Like many organizations in the women’s funding community, Women’s Funding Network had a robust year of working on the issues most important to women, including financial empowerment, collaborating with men as allies, and strategic leveraging as a donor and an advocate.
To go a little deeper into this past year of activity in feminist philanthropy, we decided to talk to Cynthia Nimmo, CEO of the Women’s Funding Network, and hear about what it felt like to run one of the most important organizations in the women’s funding space.
There are so many reasons to support your state’s women’s fund. Here in Rhode Island, our women’s fund plays a critical role in addressing gender equality with grantmaking, legislative advocacy, and in-depth research. All of this work helps to guide social change strategy and increases public awareness about gender equality in the state.
On Giving Tuesday, our household is pledging $500 for the Women’s Fund of Rhode Island. We support all of the goals of WFRI, but in particular, we are interested in supporting the organization’s legislative advocacy. According to WFRI, $500 will pay for “14 hours of written and verbal testimony for legislative hearings on Fair Pay, Reproductive Freedom and Freedom from Sexual Harassment.”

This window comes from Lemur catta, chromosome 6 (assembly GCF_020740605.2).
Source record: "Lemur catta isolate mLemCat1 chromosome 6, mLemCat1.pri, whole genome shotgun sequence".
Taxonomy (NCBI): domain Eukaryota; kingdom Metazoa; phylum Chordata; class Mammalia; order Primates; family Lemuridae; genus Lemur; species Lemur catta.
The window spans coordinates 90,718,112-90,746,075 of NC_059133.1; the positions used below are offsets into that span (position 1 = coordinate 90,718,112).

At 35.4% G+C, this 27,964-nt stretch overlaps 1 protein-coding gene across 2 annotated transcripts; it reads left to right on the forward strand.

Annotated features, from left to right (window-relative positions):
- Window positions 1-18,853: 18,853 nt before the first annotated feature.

This is just a quick post before taking a few days off to enjoy time with family and friends. We will be covering several important events in upcoming posts, including a fascinating call on Gender Alpha with Suzanne Biegel and David Bank, where they discussed how “Gender Alpha” is all about identifying the specific dividends that gender lens investing yields. Biegel and Bank are co-producers of November’s Gender-Smart Investing Summit in London. Guests on the call included Luisamaria Ruiz Carlile of Veris Wealth Partners, which specializes in gender lens investing and research.